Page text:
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Do you have ‘Resting Bitch Face?’ This Leesburg researcher has the answer

Abbe Macbeth of Leesburg is one of two researchers behind the “Resting Bitch Face” study that has become a viral sensation. Times-Mirror/Rick Wasser
Most women would prefer not to have their name associated with the term "bitch," but Leesburg's Abbe Macbeth has waited months for the recognition.

In the first week of February, it finally came.

A mother of two and researcher at Noldus Information Technology, Macbeth is one of two people behind the ubiquitous Resting Bitch Face (RBF) study, which has been reported on by dozens of major media outlets over the past 10 days, including first by the Washington Post, followed by CNN, New York Magazine, Yahoo Health, Fox News, Cosmopolitan and on and on the list goes.

“We never thought it would take off the way it has,” Macbeth said in an interview with the Times-Mirror.

Some readers, presumably the non-millennials, may be asking, “What's Resting Bitch Face?”

Non-scientifically, it's an affliction one suffers when their regular, expressionless face appears angry or full of contempt. It's meant to be more a lighthearted poke -- a joke rather than a true, cruel insult.

Internet memes of RBF, also known as Bitchy Resting Face, have superabounded on social media in recent years, with actress Kristen Stewart, artist Kanye West and Queen Elizabeth taking starring roles.

So Macbeth and Noldus research partner, Jason Rogers of Cincinnati, decided to use their company's FaceReader software to determine just who has Resting Bitch Face and why.

FaceReader is capable of reading more than 500 points on the face to determine eight basic emotional expressions: happy, angry, sad, scared, surprised, disgusted, contempt and neutral. These emotions are displayed by people of all races, genders and ages.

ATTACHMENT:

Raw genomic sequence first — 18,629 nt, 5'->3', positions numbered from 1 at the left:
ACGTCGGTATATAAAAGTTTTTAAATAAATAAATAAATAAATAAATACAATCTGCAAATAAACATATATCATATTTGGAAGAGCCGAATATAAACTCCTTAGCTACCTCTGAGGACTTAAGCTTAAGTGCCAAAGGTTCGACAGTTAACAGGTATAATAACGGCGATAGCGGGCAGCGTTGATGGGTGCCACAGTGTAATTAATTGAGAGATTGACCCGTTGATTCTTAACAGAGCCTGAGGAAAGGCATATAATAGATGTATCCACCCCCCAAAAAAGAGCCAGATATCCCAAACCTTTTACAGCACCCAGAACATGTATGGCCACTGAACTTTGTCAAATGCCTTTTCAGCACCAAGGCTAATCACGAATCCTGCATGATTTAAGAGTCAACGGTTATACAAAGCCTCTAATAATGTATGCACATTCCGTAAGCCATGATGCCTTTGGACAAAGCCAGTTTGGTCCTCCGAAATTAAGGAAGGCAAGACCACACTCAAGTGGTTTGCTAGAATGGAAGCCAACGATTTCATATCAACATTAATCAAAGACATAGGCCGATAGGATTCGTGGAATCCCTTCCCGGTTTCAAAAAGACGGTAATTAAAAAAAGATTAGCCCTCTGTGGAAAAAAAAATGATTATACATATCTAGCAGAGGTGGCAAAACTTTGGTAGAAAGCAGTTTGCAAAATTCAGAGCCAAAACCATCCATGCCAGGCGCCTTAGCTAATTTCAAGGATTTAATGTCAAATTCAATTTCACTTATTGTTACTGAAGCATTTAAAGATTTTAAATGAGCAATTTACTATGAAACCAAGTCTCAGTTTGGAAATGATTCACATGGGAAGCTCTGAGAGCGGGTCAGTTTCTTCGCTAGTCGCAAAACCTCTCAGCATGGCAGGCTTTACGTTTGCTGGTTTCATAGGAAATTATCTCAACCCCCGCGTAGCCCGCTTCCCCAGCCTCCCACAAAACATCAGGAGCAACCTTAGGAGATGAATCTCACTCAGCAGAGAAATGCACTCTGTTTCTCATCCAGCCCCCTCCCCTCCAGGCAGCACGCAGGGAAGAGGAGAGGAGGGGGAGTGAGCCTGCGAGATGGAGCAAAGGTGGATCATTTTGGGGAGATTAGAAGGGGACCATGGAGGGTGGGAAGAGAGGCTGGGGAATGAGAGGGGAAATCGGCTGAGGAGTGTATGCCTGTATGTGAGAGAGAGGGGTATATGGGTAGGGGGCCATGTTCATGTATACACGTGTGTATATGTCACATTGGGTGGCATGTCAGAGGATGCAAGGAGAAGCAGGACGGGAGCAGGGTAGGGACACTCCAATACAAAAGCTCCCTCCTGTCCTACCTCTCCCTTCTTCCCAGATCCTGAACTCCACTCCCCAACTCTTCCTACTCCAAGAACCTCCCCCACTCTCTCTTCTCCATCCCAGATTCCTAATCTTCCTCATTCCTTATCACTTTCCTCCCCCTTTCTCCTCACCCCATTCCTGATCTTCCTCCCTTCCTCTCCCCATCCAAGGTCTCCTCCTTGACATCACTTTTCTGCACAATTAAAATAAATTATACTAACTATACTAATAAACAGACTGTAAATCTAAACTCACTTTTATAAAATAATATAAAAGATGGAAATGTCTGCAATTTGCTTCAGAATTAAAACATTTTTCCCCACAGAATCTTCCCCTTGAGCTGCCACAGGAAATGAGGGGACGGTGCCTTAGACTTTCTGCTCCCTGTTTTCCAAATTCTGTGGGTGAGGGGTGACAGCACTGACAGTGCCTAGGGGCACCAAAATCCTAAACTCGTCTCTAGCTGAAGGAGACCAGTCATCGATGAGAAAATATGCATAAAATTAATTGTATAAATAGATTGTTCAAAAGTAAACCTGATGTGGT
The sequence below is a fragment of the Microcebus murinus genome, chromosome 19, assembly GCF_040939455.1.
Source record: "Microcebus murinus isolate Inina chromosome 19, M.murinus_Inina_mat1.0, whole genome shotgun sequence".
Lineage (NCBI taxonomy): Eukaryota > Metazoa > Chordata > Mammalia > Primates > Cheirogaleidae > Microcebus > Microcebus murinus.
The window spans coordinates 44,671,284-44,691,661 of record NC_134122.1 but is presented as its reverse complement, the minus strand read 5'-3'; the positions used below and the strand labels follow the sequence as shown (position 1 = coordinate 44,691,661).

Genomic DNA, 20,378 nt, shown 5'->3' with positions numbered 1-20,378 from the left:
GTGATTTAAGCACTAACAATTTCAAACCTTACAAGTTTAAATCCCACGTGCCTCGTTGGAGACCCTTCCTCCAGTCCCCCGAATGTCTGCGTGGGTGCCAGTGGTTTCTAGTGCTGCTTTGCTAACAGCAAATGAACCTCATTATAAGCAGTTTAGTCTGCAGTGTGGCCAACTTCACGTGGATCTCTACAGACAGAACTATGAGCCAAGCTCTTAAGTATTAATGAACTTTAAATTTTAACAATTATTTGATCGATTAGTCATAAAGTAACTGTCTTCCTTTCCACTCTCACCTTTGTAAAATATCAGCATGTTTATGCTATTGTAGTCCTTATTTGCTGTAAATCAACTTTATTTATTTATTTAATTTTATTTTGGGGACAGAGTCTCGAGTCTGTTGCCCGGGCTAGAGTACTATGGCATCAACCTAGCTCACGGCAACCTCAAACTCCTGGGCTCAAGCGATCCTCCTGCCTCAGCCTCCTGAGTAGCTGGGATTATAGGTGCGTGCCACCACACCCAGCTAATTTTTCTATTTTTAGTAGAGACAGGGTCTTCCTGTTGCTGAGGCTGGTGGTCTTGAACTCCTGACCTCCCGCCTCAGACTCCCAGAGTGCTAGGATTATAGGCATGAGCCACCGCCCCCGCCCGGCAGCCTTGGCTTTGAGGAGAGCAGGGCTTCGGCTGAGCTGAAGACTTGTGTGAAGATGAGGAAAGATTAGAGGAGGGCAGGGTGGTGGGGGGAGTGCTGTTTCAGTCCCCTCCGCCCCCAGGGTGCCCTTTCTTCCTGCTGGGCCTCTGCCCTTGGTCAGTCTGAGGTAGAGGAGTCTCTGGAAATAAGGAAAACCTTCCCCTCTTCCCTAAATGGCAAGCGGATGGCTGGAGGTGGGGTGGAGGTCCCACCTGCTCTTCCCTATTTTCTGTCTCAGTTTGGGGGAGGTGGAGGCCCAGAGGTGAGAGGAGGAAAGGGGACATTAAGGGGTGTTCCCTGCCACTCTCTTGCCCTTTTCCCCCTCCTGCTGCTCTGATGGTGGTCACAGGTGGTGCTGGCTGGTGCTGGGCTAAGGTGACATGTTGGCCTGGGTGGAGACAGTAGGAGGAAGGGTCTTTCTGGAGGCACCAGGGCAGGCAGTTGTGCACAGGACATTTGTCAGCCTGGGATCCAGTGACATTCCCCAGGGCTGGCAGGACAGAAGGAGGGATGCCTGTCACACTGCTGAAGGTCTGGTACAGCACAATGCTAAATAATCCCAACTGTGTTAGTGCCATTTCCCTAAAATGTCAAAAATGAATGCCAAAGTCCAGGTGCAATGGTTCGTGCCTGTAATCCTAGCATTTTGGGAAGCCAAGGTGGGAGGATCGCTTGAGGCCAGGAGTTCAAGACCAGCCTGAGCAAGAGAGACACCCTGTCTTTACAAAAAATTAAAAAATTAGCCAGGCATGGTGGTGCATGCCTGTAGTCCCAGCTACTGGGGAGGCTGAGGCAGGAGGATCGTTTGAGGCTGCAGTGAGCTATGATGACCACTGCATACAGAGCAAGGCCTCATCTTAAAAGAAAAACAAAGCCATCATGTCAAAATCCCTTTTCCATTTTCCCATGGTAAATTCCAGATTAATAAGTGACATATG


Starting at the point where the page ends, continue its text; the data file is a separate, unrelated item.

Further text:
“Since these ‘basic’ emotions were identified over 50 years ago, researchers have added additional universally-displayed emotions to the list,” the researchers wrote. “One of these later additions, [contempt], remains something of an enigma. Not treated as a universal expression until the 1990s, the emotion of contempt elicits strong debate.”

After running expressionless faces through FaceReader, Macbeth and Rogers established a baseline of about 97 percent “expression neutrality.”

They then ran the likes of Kanye, the Queen and Kristen Stewart through the system. The level of contempt more than tripled and dropped the neutrality down to 94 percent.

“What emerged rather quickly was that across faces the amount of anger, sadness, and fear displayed were highly variable … but to the surprise of the research team, one emotion continued to rear its ugly head: the dreaded contempt,” the researchers noted.

A key finding from Macbeth and Rogers discovered that men are just as likely to suffer from RBF as women, something that goes against the sexist notion that women make up the majority of RBF sufferers.

“It's nice that we are able to say our software is gender-neutral,” Macbeth said. “We can pick this up in men's faces, as well. The RBF memes you see on the Internet are more from a social construct.”

Macbeth and Rogers's research was posted on Noldus's website last October, where it received minimal attention for several months.

But after the Post flashed the must-click headline “Scientists have discovered what causes Resting Bitch Face” on its website Feb. 2, social media and the web took over.

“It has been a crazy week,” Macbeth said. “This has been far past any expectation I had – this worldwide interest in something that was started really as kind of a lark.”

Not everyone is following and posting about the study online, however.

“My parents, they asked me to print out the article and mail it to them,” Macbeth said.

Contact the writer at .(JavaScript must be enabled to view this email address) or on Twitter at @TrevorBaratko.


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